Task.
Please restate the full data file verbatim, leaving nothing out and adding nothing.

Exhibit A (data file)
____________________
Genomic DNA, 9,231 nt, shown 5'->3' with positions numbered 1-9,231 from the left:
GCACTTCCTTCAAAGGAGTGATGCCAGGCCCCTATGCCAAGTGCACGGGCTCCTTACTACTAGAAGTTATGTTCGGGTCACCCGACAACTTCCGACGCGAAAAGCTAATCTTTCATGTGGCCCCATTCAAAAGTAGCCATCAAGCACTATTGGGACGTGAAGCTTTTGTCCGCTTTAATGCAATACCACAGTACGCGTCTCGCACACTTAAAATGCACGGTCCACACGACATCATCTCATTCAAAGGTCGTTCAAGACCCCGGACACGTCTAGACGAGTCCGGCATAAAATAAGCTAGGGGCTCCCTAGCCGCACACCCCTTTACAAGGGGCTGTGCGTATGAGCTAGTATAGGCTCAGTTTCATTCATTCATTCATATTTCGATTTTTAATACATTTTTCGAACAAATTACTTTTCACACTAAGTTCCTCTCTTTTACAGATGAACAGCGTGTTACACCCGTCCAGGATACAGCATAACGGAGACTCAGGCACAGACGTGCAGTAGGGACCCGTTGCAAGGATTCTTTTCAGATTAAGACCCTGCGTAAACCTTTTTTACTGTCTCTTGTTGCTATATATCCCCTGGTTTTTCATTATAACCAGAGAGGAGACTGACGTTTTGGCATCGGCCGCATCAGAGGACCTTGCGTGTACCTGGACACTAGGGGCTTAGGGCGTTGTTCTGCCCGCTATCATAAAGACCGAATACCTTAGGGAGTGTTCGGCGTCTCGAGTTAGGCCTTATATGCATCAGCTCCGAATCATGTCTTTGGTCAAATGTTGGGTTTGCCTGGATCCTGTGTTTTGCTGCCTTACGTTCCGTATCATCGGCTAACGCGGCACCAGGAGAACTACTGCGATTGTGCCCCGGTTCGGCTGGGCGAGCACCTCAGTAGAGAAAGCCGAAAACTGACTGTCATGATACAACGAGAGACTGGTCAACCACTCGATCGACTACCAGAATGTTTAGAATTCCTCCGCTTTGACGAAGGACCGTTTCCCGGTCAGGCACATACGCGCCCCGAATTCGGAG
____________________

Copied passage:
Genomic DNA, 9,231 nt, shown 5'->3' with positions numbered 1-9,231 from the left:
GCACTTCCTTCAAAGGAGTGATGCCAGGCCCCTATGCCAAGTGCACGGGCTCCTTACTACTAGAAGTTATGTTCGGGTCACCCGACAACTTCCGACGCGAAAAGCTAATCTTTCATGTGGCCCCATTCAAAAGTAGCCATCAAGCACTATTGGGACGTGAAGCTTTTGTCCGCTTTAATGCAATACCACAGTACGCGTCTCGCACACTTAAAATGCACGGTCCACACGACATCATCTCATTCAAAGGTCGTTCAAGACCCCGGACACGTCTAGACGAGTCCGGCATAAAATAAGCTAGGGGCTCCCTAGCCGCACACCCCTTTACAAGGGGCTGTGCGTATGAGCTAGTATAGGCTCAGTTTCATTCATTCATTCATATTTCGATTTTTAATACATTTTTCGAACAAATTACTTTTCACACTAAGTTCCTCTCTTTTACAGATGAACAGCGTGTTACACCCGTCCAGGATACAGCATAACGGAGACTCAGGCACAGACGTGCAGTAGGGACCCGTTGCAAGGATTCTTTTCAGATTAAGACCCTGCGTAAACCTTTTTTACTGTCTCTTGTTGCTATATATCCCCTGGTTTTTCATTATAACCAGAGAGGAGACTGACGTTTTGGCATCGGCCGCATCAGAGGACCTTGCGTGTACCTGGACACTAGGGGCTTAGGGCGTTGTTCTGCCCGCTATCATAAAGACCGAATACCTTAGGGAGTGTTCGGCGTCTCGAGTTAGGCCTTATATGCATCAGCTCCGAATCATGTCTTTGGTCAAATGTTGGGTTTGCCTGGATCCTGTGTTTTGCTGCCTTACGTTCCGTATCATCGGCTAACGCGGCACCAGGAGAACTACTGCGATTGTGCCCCGGTTCGGCTGGGCGAGCACCTCAGTAGAGAAAGCCGAAAACTGACTGTCATGATACAACGAGAGACTGGTCAACCACTCGATCGACTACCAGAATGTTTAGAATTCCTCCGCTTTGACGAAGGACCGTTTCCCGGTCAGGCACATACGCGCCCCGAATTCGGAG